The Dark Shadow of Chinese Globalization Falls Over Italy

National Review
Date: March 31, 2020
By: Christopher O'Dea

Police officers in front of a cargo container ship at a port in Qingdao, China, in 2018. (Stringer/Reuters)

China’s ambition is nothing less than world domination through control of maritime trade.

By quietly acquiring a global network of commercial ports from countries and investors unable or unwilling to maintain their critical economic infrastructure, China has reverse-engineered the logic of conquest: Chinese state-owned companies now control a base network of the sort that previous global hegemons obtained through military victory. Expect China to use the coronavirus crisis to accelerate its efforts to use that economic leverage to pull host countries deeper into Beijing’s political orbit.

It’s too early to say that the coronavirus crisis spells the end of globalization, but as the pandemic unfolds, the outlines of a new international trade and political order are emerging in the Mediterranean region. Call it “globalization with Chinese characteristics.”

As the death toll in Italy soared, China flew in a team of medical experts and nearly 30 tons of medical equipment. On a phone call a week later with Italian prime minister Giuseppe Conte, Chinese president Xi Jinping pledged additional supplies and medical personnel. China also shipped medical equipment to Spain, Austria, and the Czech Republic, and millions of protective masks to France, the Netherlands, Greece, and other nations. But the aid was too late. By late March the death toll in Italy had surpassed the total that China was officially reporting, and even the news that the number of cases had dropped for the first time was accompanied by photos of Italian-army trucks carrying the dead on their final journey.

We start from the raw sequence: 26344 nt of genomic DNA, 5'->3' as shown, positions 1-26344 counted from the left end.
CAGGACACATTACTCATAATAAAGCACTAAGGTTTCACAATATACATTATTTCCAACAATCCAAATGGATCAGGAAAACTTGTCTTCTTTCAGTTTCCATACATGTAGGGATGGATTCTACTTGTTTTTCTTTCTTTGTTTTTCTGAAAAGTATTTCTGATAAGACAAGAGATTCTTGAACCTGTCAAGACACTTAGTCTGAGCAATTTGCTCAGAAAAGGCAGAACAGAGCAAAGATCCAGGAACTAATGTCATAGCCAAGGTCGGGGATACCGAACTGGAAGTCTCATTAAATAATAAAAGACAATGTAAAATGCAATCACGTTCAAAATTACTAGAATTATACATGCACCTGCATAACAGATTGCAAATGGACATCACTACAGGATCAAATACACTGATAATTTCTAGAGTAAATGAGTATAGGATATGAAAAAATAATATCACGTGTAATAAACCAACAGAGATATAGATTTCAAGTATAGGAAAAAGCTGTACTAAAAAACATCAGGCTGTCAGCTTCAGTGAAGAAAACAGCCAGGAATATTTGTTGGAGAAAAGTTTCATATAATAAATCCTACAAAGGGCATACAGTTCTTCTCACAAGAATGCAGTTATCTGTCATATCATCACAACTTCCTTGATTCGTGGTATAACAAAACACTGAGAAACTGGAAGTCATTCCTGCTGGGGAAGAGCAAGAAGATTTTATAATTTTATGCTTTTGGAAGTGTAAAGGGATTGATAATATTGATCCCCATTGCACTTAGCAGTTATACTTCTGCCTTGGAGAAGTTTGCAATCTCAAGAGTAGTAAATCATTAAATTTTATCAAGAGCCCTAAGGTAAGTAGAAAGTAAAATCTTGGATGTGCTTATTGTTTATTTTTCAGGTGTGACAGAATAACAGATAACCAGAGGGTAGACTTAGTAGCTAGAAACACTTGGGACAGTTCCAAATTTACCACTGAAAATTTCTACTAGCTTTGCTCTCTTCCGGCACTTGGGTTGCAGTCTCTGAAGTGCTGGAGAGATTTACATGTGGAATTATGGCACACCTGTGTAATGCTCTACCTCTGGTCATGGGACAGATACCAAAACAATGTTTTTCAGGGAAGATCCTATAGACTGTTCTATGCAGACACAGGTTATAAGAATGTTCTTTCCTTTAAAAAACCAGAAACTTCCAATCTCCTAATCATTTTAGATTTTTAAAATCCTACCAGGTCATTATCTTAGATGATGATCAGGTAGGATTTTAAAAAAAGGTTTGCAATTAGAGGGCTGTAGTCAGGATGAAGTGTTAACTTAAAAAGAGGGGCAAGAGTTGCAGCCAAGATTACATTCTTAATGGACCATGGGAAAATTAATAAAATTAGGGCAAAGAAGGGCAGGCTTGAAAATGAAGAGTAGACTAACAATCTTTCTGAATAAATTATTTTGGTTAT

That was not the visual backdrop Italian leaders were seeking less than a year ago when they signed a memorandum of understanding with China, committing Italy to Xi Jinping’s Belt and Road Initiative. Italy also signed nearly 20 related agreements to build new port and road infrastructure, initiate scientific cooperation in space science and satellite technology, boost exports of frozen pork and citrus fruit to China, and tap Chinese investment funds to pay for many of the projects. Despite the wide-ranging commitments agreed to in Rome in March, China apparently did not believe it had any responsibility to tell its new partner that a dangerous virus had been on the loose in Wuhan in December, and that many of the Chinese arriving in Northern Italy during the winter might be carriers. The decimation of Italy’s elderly highlights how China handles partner nations, and it’s a dark future.

Receiving less attention are papers and articles in the last few days in which leading Chinese academics and industrial leaders present the virus crisis as an opportunity to make epidemic control a major Chinese export. From surveillance drones, disinfection robots, and AI-powered epidemic-forecasting systems to no-contact technology for online education and new factories to make fabric for protective masks, the virus is a boon for Chinese business. In the People’s Daily, the former head of China’s state cement company, Song Zhiping, wrote that “these areas are bound to become the focus of attention of the entire society and have great potential for development”— as if deaths in Turin were market research for China’s new industry.    [FULL  STORY]

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